As reported in theManitoba Co-operator,some time ago (24 Dec. 2009), Ron Friesen tells us that Canada has joined an international network devoted to helping farmers reduce greenhouse gas emissions.
This is an interesting vision and undertaking, for today’s industrial food production methods all have a bearing on global warming.
So after doing some research, I will share with the readers, the following illustration of “The making of a loaf, of factory-made bread.” This is just one example of the extent of industrial foods’ fossil fuel dependence.
The farmer first prepares the field with tractors and other factory-made and fossil- fuelled devices. The seed is delivered by truck to the farm and then sown mechanically on the land.
The farmer applies fossil fuel-derived fertilizers to the crop. Pesticides and herbicides, also emanating from fossil-fuelled chemical plants are subsequently sprayed on the crop.
The farmer harvests the wheat with a fossil fuel-driven combine harvester and stored, with the aid of mechanical blowers to prevent it from spoiling.
The wheat is transported to a large flour mill where electric motors turn plates that grind it into flour. It is then refined, treated and transported to flour storage facilities, and later goes to a bread factory where the flour is made into bread by what is known as the Chorleywood process.
This process is itself highly dependent on fossil fuel-derived mechanical power. Once out of the ovens and cooled by electrically driven fans, the bread is mechanically sliced, placed in fossil fuel-derived plastic bags and transported to a supermarket, to which customers drive themselves.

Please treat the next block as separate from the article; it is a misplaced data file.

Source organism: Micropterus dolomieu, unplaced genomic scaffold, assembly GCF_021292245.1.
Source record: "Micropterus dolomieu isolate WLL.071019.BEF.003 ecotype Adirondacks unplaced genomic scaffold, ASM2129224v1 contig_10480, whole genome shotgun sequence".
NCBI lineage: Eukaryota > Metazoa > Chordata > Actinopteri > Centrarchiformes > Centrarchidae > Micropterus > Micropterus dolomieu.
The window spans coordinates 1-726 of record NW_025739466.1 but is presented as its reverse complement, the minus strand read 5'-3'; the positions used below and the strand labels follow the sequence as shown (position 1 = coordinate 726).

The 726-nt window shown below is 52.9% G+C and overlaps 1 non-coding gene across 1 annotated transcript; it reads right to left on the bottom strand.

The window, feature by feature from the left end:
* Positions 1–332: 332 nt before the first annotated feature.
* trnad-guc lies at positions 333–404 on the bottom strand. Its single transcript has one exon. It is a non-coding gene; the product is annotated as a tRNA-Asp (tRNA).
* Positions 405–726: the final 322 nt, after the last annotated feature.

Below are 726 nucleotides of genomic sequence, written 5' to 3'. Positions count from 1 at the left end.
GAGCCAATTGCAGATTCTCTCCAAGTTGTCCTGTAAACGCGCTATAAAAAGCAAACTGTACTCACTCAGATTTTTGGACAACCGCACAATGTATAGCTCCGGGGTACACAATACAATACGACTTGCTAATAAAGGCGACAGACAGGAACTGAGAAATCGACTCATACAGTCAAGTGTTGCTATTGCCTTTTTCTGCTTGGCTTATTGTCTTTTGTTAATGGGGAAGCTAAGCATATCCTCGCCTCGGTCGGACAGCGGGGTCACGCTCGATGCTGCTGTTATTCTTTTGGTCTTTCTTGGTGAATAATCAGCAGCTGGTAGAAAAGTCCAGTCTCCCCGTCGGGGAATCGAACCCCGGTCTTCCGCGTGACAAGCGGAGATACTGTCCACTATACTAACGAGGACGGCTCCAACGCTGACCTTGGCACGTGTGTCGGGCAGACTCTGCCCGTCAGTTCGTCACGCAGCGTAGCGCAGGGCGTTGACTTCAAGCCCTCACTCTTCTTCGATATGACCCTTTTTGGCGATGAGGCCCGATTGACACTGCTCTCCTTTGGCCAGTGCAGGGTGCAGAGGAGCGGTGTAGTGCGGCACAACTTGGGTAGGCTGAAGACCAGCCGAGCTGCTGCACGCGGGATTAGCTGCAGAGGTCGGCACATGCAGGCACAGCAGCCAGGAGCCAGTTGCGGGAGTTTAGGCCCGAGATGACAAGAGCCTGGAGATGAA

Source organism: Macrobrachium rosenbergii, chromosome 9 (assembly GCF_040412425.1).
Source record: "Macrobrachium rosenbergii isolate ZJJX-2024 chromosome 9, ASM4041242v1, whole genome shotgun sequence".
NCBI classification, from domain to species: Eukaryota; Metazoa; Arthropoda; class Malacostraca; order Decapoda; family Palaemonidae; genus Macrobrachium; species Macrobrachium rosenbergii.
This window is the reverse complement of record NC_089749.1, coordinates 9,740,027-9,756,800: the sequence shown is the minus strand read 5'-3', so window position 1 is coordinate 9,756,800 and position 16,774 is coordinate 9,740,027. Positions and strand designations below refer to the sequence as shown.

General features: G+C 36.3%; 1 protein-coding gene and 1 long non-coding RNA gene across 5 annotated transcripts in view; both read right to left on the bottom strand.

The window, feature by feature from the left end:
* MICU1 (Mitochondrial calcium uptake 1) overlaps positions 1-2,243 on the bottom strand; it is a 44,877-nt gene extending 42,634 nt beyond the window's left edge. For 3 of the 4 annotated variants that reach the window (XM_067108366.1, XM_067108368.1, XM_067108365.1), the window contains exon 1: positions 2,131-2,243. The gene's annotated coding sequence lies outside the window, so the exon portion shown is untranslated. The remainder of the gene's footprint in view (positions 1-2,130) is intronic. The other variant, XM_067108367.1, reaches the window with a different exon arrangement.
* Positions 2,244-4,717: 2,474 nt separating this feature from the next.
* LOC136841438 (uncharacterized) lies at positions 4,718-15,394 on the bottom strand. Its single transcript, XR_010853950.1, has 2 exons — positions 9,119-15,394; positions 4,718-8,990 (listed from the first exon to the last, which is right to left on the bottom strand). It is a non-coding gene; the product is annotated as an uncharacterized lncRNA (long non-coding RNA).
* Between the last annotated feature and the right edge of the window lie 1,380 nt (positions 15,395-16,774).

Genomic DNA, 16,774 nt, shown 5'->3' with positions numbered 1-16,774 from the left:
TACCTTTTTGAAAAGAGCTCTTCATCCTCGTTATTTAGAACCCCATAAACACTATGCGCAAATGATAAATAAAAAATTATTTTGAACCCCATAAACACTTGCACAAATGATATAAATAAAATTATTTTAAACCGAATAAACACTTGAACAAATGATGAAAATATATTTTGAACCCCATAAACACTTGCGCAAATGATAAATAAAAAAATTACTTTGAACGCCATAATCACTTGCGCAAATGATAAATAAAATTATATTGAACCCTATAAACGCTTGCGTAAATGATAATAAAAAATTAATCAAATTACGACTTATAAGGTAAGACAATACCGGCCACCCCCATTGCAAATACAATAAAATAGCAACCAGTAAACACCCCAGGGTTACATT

At the end of each day considerable quantities of industrial-produced bread are discarded because sell-by dates are exceeded.
This is but one example that will challenge the research team in helping farmers reduce greenhouse gas emissions.
I think I am going to try to bake a loaf of homemade bread. John Fefchak Virden, Man. work paid for by the CWB users?
What about the CWB being taken advantage of by the elevator companies or any other grain dealers who will have first pick at the best-quality grain that flows through their system? Or first pick at the handling facilities to get grain to customers? First pick at prime customers while holding the CWB at bay by not allowing it space in the system while they (the grain dealers) pick the best customers, with the best grain, and only then will allow the CWB to come in and use their systems to sell the leftovers to customers they didn’t really want anyway.
The CWB will just become a garbage can that will be taken advantage of at every turn, and be expected to solve all the woes in the industry, and then be blamed for everything that goes wrong.
I had hoped I would never have to express the sad scenario in this last paragraph. But now, with a Conservative majority in Parliament, with the present logistics of our grain-handling system, and with the way the CWB works, one has to be realistic.
The writing is on the wall. Unless our federal government makes a real turnaround and is willing to work with the CWB with the single-desk authority intact, our board of directors should seriously look at dissolving the CWB in as orderly a manner as possible in the best interests of the farmer users of the CWB.
If not, the board will just be disgraced at home and abroad and be stuck with huge expenses, with nothing to show for it, and be forced into bankruptcy or inevitable destruction anyway.
Sincerely, a somewhat depressed farmer,
Bill Acheson Somerset, Man.
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